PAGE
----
The sermon is the first and most enduring genre of American literature. At the center of the Puritan experience, it continued in succeeding centuries to play a vital roleas public ritual, occasion for passion and reflection, and, not least, popular entertainment. The fifty-eight sermons collected in this volume display the forms eloquence, intellectual rigor, and spiritual fervor. Ranging from the first New England settlements to mass-media evangelism and the civil rights movement in the 1960s, these texts reclaim a neglected American tradition.
The Puritan sermons with which the volume opens are extraordinary in their richness of imagery, force of argument, and probing psychological insight. From John Winthrops visionary injunction that "wee must consider that wee shall be as a citty upon a Hill," to Samuel Danforths admonition not to deviate from the divine "errand into the wilderness," these seventeenth-century works first explored what it means to be an American.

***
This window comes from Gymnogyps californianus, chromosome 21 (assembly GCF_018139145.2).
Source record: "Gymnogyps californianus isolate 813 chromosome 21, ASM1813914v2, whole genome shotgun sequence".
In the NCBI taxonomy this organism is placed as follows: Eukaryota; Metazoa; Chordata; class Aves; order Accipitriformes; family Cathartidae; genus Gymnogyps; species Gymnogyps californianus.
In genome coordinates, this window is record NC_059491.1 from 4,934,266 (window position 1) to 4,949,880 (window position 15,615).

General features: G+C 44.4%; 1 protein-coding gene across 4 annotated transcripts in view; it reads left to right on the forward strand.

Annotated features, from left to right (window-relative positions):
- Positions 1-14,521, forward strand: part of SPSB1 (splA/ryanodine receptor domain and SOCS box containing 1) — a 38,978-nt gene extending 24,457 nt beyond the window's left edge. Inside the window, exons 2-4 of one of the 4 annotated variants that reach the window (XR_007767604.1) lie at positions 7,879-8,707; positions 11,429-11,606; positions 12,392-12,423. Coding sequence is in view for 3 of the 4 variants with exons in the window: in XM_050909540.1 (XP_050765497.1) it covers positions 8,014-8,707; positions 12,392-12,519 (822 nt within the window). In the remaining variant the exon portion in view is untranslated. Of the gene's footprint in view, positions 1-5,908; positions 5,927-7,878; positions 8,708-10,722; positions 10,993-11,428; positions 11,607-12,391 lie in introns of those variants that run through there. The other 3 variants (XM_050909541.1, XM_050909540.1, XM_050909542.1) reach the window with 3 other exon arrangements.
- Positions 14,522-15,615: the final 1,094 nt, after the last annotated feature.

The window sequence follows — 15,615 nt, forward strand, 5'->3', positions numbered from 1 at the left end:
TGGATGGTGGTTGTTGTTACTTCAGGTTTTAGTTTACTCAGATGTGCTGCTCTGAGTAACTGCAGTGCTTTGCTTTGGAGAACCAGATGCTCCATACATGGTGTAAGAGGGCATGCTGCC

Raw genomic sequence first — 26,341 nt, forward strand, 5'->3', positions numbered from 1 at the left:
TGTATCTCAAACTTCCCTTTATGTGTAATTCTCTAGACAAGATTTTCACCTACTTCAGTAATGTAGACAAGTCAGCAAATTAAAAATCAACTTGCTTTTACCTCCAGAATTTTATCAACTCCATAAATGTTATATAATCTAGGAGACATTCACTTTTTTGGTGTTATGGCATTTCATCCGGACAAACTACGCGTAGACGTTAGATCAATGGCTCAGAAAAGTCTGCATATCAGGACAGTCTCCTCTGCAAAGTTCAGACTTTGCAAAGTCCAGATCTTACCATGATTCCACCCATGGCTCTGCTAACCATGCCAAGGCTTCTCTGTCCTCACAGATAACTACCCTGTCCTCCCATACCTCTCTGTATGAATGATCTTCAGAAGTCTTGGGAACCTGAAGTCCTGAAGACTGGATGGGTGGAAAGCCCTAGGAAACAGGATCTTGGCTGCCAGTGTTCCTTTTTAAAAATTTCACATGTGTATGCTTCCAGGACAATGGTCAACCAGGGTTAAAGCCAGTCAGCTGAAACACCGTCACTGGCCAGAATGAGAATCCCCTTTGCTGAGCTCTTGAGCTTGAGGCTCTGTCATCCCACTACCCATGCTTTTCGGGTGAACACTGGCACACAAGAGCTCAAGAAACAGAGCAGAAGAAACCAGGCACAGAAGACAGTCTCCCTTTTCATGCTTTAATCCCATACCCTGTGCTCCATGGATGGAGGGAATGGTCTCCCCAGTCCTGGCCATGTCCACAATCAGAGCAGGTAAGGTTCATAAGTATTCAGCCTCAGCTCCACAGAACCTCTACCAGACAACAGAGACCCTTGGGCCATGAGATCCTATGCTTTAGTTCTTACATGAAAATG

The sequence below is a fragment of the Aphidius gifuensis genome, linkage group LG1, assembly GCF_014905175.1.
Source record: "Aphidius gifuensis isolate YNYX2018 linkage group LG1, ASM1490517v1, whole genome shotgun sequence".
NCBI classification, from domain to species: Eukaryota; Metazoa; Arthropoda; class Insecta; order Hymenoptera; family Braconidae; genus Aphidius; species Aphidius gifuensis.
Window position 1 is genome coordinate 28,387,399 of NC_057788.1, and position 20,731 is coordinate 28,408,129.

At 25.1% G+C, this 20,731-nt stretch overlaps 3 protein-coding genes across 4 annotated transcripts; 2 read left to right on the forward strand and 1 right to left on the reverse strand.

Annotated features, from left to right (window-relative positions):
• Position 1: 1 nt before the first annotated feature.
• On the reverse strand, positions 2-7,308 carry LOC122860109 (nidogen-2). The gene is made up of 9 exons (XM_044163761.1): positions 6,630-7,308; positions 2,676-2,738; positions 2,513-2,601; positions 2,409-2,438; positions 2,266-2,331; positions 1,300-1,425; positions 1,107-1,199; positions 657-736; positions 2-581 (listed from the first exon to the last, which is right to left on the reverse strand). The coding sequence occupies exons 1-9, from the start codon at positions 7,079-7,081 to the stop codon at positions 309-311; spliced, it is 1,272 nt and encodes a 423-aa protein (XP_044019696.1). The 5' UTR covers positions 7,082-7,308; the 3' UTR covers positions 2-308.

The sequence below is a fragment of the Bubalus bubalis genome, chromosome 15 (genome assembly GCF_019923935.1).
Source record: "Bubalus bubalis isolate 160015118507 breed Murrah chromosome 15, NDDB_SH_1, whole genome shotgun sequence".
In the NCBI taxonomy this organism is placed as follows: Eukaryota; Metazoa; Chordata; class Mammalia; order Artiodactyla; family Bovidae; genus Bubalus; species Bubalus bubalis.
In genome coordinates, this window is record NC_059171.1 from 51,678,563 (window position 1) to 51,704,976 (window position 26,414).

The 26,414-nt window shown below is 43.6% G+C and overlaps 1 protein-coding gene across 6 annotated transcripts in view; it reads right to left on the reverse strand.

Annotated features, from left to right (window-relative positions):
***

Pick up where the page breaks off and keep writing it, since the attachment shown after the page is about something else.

Jonathan Edwardss remarkable "Sinners in the Hands of an Angry God," which stirred its eighteenth-century audiences to frenzy, shows the intensity to which the sermon could rise, while Jonathan Mayhews "Discourse Concerning Unlimited Submission" heralds the political thinking that led to the American Revolution.
The ferment of the nineteenth centurythe Mexican War, the struggle against slavery, the Civil Warinevitably affected the sermon. Orthodoxies were challenged, and a new diversity emerged in the Unitarianism of William Ellery Channing, the Transcendentalism of Ralph Waldo Emerson, the new Church of Latter Day Saints, and the gathering strength of the African-American sermon tradition.
The twentieth-century sermons collected here continue to wrestle with fundamental spiritual and civic concerns. They range from a homily on charity by the popular evangelist Billy Sunday to a discourse on interfaith cooperation by Abraham Joshua Heschel, and from Harry Emerson Fosdicks controversial "Shall the Fundamentalists Win?" to John Gresham Machens uncompromising riposte. The achievement of the African-American sermon attains a new breadth of influence in the inspiring oratory of Martin Luther King Jr.
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